I took a vacation to the Okanagan and Kootenays this summer, but that has been it for travel.

When I’ve been around Langley City, I’ve certainly noticed more people walking and cycling. I’ve also seen that motor vehicle traffic has returned to pre-pandemic levels.

The Metro Vancouver Regional District has a COVID-19 Response Task Force. At their recent meeting, they looked at changing mobility patterns.

The first slide shows major bridges’ traffic volumes as of November 9. These bridge volumes are a good proxy for overall traffic volumes in the region.

Bridge Traffic Volumes. November 9, 2020. Source: BC Ministry of Transportation & Infrastructure.

BC Ferries passenger and vehicle volumes are below.

BC Ferries Volumes. November 6, 2020. Source: BC Ferries.

From news reports, transit ridership is at about 40% of pre-pandemic levels. I would expect transit levels to return to normal levels once people start going back to work in offices.

Monday, November 30, 2020

Homelessness in Langley: a more complete picture. Final data from March 2020 homelessness count available.

In August, I posted about the preliminary data from the 2020 Homeless Count in Metro Vancouver. The final data report has been released.

The preliminary numbers have not changed. The top three communities where people are experiencing homelessness are Vancouver (2,095), Surrey (644), and Langley (209), representing 80% of the people counted.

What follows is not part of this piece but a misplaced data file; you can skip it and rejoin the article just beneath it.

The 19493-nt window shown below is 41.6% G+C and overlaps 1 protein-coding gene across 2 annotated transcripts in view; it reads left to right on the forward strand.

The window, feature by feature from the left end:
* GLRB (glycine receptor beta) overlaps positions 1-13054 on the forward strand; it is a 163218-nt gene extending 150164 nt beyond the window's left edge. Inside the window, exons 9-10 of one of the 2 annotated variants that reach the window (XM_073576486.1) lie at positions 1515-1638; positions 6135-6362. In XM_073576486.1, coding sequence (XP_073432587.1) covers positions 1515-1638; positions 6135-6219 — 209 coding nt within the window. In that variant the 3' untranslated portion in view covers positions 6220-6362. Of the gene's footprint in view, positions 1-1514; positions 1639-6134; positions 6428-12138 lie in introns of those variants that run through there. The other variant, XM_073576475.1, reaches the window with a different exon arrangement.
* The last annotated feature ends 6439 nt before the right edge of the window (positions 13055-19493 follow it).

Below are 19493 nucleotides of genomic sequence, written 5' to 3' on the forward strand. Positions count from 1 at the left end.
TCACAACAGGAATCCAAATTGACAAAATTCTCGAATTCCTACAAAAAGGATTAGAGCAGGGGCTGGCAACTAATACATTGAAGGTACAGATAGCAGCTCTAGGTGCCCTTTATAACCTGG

In Langley, there was a marked increase in people experiencing homelessness between 2014 and 2017. However, it appears that the number of people experiencing homelessness had stabilized when the count was completed in March.

The economic impact of the COVID-19 likely means an increase in the number of people experiencing homelessness.

The final data report provides a more complete picture of people experiencing homelessness in Metro Vancouver and Langley.

Around 50% of people experiencing homeless in Langley are not in shelters. These people stayed outside, in vacant buildings, in vehicles, or were couch-surfing. In 2017, 79 people were unsheltered in Langley. There were 108 people unsheltered on March 4, 2020.

Due to systemic racism, Indigenous people are overrepresented in the population of people experiencing homelessness. In Langley, 24% of people who were counted in March were Indigenous.

Homelessness also knows no age. In Langley, the age of people experiencing homelessness is as shown in the interactive pie chart.

Youth is under 25 years of age. Adults are 25-54, and Seniors are 55 and older.

In Langley, the Gateway of Hope (The Salvation Army) and Ishtar Transition Housing Society provide shelter spaces. Langley includes both the City and Township.

Supportive housing is considered permanent housing.

Because the Homeless Count is a point-in-time count, the number of people experiencing homelessness is likely higher. For example, most people who are living with friends or couch-surfing will not be counted. Also, volunteers will not be able to cover every corner of a community or enter vacant buildings.

What this report does show are overall trends. In Langley, we still have more work to do as over 50% of people experiencing homelessness are not sheltered. I know that our shelter spaces are maxed out, as is supportive housing to transition people toward independent living. There is much work left to be done in Langley.